My father was part of an engineering team that designed the housing that held the components for the guidance computer onboard Apollo 11.
Just this morning, I read an article online looking back on the 50 years since man first landed on the moon. I read the story on my iPhone, which holds 100,000 times the processing power of the computer that got Neil Armstrong and Buzz Aldrin to the lunar surface.
Time and again, we hear how are devices â€“ even the smallest ones â€“ are more powerful than those used by early astronauts.
But this being the year of a significant anniversary, scientists and tech publications have been calculating just how big that gap in power is.
Apollo computer v. iPhone by the numbers
Writing for The Conversation, University of Nottingham computer science professor Graham Kendall added more awe to the historic feat. He compared RAM (Random Access Memory) and ROM (Read Only Memory) for both.
The Apollo Guidance Computer had 32,768 bits of RAM Memory, which comes out to 2,048 words. The computer also held 72KB (equal to 589,824 bits) of ROM (Read Only Memory).
â€œA single alphabetical character â€“ say an â€˜aâ€™ or a â€˜bâ€™ â€“ typically requires eight bits to be stored,â€ Kendal wrote. â€œThat means the Apollo 11 computer would not be able to store this article in its 32,768 bits of RAM. Compare that to your mobile phone or an MP3 player and you can appreciate that they are able to store much more, often containing thousands of emails, songs and photographs.â€
An iPhone with 4GB of RAM (thatâ€™s 34,359,738,368 bits) has more than one million times more memory than the Apollo computer. Comparing ROM memory, a 512GB iPhone is seven million times more powerful than the guidance computer.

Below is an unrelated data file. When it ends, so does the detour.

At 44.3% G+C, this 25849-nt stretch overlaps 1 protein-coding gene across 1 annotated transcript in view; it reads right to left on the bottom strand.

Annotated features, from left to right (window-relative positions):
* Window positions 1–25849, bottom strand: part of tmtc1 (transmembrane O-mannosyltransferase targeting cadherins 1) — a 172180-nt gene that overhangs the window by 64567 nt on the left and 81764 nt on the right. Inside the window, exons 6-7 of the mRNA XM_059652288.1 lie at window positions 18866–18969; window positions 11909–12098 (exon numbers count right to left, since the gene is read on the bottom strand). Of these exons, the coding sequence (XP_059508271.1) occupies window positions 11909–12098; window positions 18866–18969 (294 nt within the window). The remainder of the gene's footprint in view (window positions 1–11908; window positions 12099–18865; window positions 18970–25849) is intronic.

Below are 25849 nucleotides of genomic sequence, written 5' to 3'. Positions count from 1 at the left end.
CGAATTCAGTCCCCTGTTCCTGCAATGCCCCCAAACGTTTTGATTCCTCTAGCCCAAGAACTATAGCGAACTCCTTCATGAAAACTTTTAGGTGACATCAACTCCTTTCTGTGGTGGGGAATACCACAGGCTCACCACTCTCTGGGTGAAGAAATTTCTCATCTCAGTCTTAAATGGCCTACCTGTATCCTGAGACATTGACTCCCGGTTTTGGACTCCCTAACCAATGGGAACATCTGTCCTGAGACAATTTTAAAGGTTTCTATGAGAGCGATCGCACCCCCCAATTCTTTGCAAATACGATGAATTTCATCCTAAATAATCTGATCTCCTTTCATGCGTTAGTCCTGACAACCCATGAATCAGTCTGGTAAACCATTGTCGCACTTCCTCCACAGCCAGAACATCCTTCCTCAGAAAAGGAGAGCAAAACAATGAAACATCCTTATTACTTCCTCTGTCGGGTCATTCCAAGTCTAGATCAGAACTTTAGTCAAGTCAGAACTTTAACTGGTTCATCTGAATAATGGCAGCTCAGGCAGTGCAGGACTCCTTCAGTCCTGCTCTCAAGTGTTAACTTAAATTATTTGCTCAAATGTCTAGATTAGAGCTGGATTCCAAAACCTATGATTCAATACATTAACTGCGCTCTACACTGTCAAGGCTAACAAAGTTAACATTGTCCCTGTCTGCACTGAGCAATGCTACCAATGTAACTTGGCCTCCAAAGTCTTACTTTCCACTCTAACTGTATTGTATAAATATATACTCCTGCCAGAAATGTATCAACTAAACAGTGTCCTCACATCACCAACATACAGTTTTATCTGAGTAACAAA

The processor on the Apollo 11 computer ran at .043 MHz. The latest iPhone processor runs at an estimated 2,490 MHz, 100,000 times more processing power, Kendall said.
The science publication ZME Science compared processing speeds. Even with the now ancient iPhone 6, Appleâ€™s A8 ARM architecture held about 1.6 billion transistors that processed 3.36 billion instructions per second. That is 120 million times faster than the computer guiding Apollo.
â€œYou wouldnâ€™t be wrong in saying an iPhone could be used to guide (120 million) Apollo-era spacecraft to the moon, all at the same time,â€ author Tibi Puiu wrote for ZME Science. â€œTo be fair, these sort of comparisons arenâ€™t very honorable. Itâ€™s like making a side by side comparison between the first airplanes designed by the Wright Brothers with an F-18 fighter. Sure, both could fly but the two are technologically speaking worlds apart.â€